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I've done a lot of research on marching squares, including:

But I just can't seem to get my head around it for some reason.

A few questions I have just while going into the algorithm:

  • Are the "blending"/"marching square" tiles the same size as the original tile?

  • Do the "blending" tiles overlay the tiles POST the original render/draw? (I assume there would need to be a transparent portion of the "blending" tile for this to work)

  • The second displaced grid is just completely confusing to me, is that the location where the "blending" tiles would be placed? I thought the "blend" would just be placed at the intersection (so that 1 tile "invades" the other).

Additionally, I was confused about how this would work if there were multiple terrain types.

For example, If I were to have 3 terrain types and they were laid out like this:

0 2

1 2

Where the overlap is 2 -> 1 -> 0. I believe the way I would code this is so that the 1 overlaps the 0, and then the 2 overlaps the 1 & 0. So, if I had 128 x 128 pixel tiles, I would need 32x32 blending tiles for this to work.

The "2" overlap would also end up overlapping 2 of the 32x32 "1" tiles, but I suppose I could just not draw those if they look weird..

The other option I thought of was to simply ignore either the "0" or "1" tile, and have them be converted so that only 2 different tiles could ever sit next to each other..

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    \$\begingroup\$ Your question about grid offsets sounds like it might be helped by checking out this talk from Oskar Stålberg, where he explains the benefits of thinking about your tiles using the "dual grid". \$\endgroup\$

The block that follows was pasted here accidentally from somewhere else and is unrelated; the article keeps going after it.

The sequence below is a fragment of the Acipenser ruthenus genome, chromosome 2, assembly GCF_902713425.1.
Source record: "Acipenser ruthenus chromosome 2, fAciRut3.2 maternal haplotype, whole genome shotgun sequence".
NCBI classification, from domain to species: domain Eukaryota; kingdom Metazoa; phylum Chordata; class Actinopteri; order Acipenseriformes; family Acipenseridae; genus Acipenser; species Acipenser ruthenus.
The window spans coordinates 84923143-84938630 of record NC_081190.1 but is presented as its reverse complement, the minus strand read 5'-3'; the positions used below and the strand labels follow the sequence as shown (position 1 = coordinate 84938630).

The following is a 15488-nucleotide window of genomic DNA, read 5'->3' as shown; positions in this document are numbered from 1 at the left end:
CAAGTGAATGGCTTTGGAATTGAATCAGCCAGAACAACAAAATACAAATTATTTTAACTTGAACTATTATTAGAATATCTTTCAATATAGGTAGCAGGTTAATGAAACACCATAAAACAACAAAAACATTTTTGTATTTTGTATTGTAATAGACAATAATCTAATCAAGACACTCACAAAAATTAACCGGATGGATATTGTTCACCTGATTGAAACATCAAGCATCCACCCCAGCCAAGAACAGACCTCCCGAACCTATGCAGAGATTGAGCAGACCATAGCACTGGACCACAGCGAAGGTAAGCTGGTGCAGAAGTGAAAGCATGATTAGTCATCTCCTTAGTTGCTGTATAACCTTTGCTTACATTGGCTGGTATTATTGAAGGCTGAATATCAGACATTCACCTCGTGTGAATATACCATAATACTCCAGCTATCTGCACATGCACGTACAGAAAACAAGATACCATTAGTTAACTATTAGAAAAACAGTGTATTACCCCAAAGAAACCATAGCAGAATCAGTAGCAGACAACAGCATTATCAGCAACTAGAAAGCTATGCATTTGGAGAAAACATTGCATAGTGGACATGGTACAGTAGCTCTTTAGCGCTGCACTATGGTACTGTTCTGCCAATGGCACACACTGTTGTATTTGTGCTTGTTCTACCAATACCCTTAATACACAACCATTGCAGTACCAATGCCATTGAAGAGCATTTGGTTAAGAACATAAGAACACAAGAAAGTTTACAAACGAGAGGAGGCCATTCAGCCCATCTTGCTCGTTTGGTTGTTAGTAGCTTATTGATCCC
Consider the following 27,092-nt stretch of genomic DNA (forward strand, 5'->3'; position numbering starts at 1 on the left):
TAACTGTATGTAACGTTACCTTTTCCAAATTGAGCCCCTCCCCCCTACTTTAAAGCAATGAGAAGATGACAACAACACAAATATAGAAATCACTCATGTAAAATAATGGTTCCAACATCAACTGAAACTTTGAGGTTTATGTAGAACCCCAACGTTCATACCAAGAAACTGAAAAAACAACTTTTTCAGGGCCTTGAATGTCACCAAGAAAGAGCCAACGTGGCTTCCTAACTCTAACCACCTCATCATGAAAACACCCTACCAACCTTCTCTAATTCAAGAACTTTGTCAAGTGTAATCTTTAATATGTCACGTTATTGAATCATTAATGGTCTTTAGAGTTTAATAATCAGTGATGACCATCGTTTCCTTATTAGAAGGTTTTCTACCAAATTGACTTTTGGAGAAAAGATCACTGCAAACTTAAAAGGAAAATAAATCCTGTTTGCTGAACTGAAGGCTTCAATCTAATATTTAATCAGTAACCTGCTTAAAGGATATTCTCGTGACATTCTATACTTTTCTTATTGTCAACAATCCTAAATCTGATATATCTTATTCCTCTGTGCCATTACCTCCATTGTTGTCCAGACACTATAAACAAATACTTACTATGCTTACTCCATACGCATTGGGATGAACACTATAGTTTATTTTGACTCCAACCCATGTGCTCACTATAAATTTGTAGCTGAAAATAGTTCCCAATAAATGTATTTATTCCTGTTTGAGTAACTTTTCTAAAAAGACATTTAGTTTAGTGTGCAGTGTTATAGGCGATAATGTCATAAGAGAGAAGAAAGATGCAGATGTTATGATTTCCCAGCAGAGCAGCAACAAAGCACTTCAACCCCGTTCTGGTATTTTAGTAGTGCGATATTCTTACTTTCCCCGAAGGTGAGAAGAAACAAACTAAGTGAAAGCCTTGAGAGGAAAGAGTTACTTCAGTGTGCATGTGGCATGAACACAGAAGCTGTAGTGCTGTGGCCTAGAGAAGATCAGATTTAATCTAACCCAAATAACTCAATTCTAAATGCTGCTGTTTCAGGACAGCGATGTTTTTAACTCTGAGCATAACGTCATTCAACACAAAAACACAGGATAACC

– DMGregory
    Feb 3, 2022 at 23:51
  • \$\begingroup\$ Please let me get more details: 1) Do you understand how Marching Cubes or Marching Squares works, in general? 2) Do you need a C++ code? 3) Are you looking for the 1D outlines that encompass the regions with measure 3, measure 2, measure 1, etc.? 4) Are you looking for the 2D triangles that encompass the regions with measure 3, measure 2, measure 1, etc.? I have an existing code, but it doesn't quite do what you want: github.com/sjhalayka/Marching-Squares \$\endgroup\$ Feb 4, 2022 at 1:08
  • \$\begingroup\$ @shawn_halayka 1. I'm not sure if I understand, that is why i asked those 4 questions. I haven't looked into Marching Cubes, I'm trying to do 2D terrain blending with several different tiles, so only require Marching Squares. If you do have existing code that does 2D terrain blending using Marching Squares (Important it would need to be 3+ adjacent tile types, not 2), that would be helpful \$\endgroup\$
    – sohnda
    Feb 4, 2022 at 1:38

1 Answer 1

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I made a simple live demo in JavaScript, where you can draw with 3 different materials using layered marching squares: water, soil and grass

https://stuepfnick.macbay.net/js/tiles/latest/

Feel free to make a copy of the code and use your own tiles or whatever. If you need to export/import raw data of the map, there is a test version that can handle this:

https://stuepfnick.macbay.net/js/tiles/test/

The source can also be found here: Map tile terrain transitions with 3-4 different types (don't get, how to link the files together here with code snippets … ;)

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    \$\begingroup\$ This answer would be better if the body of the text outlined the method you used to solve this problem. Right now, if the page you're linking to ever changes or becomes unreachable from certain readers' locations, the answer won't give any clues about how to do this. \$\endgroup\$
    – DMGregory
    Feb 15, 2023 at 15:45
  • \$\begingroup\$ If you'd like help formatting code and other content in your answers, visit the help center and check out the page on formatting posts with Markdown and HTML. \$\endgroup\$
    – DMGregory
    Feb 15, 2023 at 15:50

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